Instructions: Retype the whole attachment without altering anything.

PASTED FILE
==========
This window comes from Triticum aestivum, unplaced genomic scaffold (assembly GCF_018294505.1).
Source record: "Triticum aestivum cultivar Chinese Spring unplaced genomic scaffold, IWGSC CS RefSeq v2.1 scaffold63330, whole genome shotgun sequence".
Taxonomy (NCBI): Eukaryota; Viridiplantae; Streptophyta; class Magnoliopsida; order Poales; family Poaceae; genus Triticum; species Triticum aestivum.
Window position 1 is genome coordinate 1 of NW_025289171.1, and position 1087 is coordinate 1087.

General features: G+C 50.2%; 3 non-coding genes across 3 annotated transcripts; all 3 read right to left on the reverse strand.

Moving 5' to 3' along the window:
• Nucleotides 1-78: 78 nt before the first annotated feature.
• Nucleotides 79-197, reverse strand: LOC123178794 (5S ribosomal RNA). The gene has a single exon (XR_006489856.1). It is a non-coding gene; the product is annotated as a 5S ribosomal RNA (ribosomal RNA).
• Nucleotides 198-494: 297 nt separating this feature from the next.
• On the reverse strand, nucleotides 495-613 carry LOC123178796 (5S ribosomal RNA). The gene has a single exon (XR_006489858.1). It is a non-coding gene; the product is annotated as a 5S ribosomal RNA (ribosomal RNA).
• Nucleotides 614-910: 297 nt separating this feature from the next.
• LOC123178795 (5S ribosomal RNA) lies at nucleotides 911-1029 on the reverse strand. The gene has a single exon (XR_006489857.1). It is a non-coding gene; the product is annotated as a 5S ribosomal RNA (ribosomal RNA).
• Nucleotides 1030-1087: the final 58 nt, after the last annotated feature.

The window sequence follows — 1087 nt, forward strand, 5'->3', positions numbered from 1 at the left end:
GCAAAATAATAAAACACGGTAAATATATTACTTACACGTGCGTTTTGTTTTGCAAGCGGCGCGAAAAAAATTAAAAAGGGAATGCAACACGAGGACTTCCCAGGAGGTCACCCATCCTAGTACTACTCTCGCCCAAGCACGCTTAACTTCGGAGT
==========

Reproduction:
This window comes from Triticum aestivum, unplaced genomic scaffold (assembly GCF_018294505.1).
Source record: "Triticum aestivum cultivar Chinese Spring unplaced genomic scaffold, IWGSC CS RefSeq v2.1 scaffold63330, whole genome shotgun sequence".
Taxonomy (NCBI): Eukaryota; Viridiplantae; Streptophyta; class Magnoliopsida; order Poales; family Poaceae; genus Triticum; species Triticum aestivum.
Window position 1 is genome coordinate 1 of NW_025289171.1, and position 1087 is coordinate 1087.

General features: G+C 50.2%; 3 non-coding genes across 3 annotated transcripts; all 3 read right to left on the reverse strand.

Moving 5' to 3' along the window:
• Nucleotides 1-78: 78 nt before the first annotated feature.
• Nucleotides 79-197, reverse strand: LOC123178794 (5S ribosomal RNA). The gene has a single exon (XR_006489856.1). It is a non-coding gene; the product is annotated as a 5S ribosomal RNA (ribosomal RNA).
• Nucleotides 198-494: 297 nt separating this feature from the next.
• On the reverse strand, nucleotides 495-613 carry LOC123178796 (5S ribosomal RNA). The gene has a single exon (XR_006489858.1). It is a non-coding gene; the product is annotated as a 5S ribosomal RNA (ribosomal RNA).
• Nucleotides 614-910: 297 nt separating this feature from the next.
• LOC123178795 (5S ribosomal RNA) lies at nucleotides 911-1029 on the reverse strand. The gene has a single exon (XR_006489857.1). It is a non-coding gene; the product is annotated as a 5S ribosomal RNA (ribosomal RNA).
• Nucleotides 1030-1087: the final 58 nt, after the last annotated feature.

The window sequence follows — 1087 nt, forward strand, 5'->3', positions numbered from 1 at the left end:
GCAAAATAATAAAACACGGTAAATATATTACTTACACGTGCGTTTTGTTTTGCAAGCGGCGCGAAAAAAATTAAAAAGGGAATGCAACACGAGGACTTCCCAGGAGGTCACCCATCCTAGTACTACTCTCGCCCAAGCACGCTTAACTTCGGAGT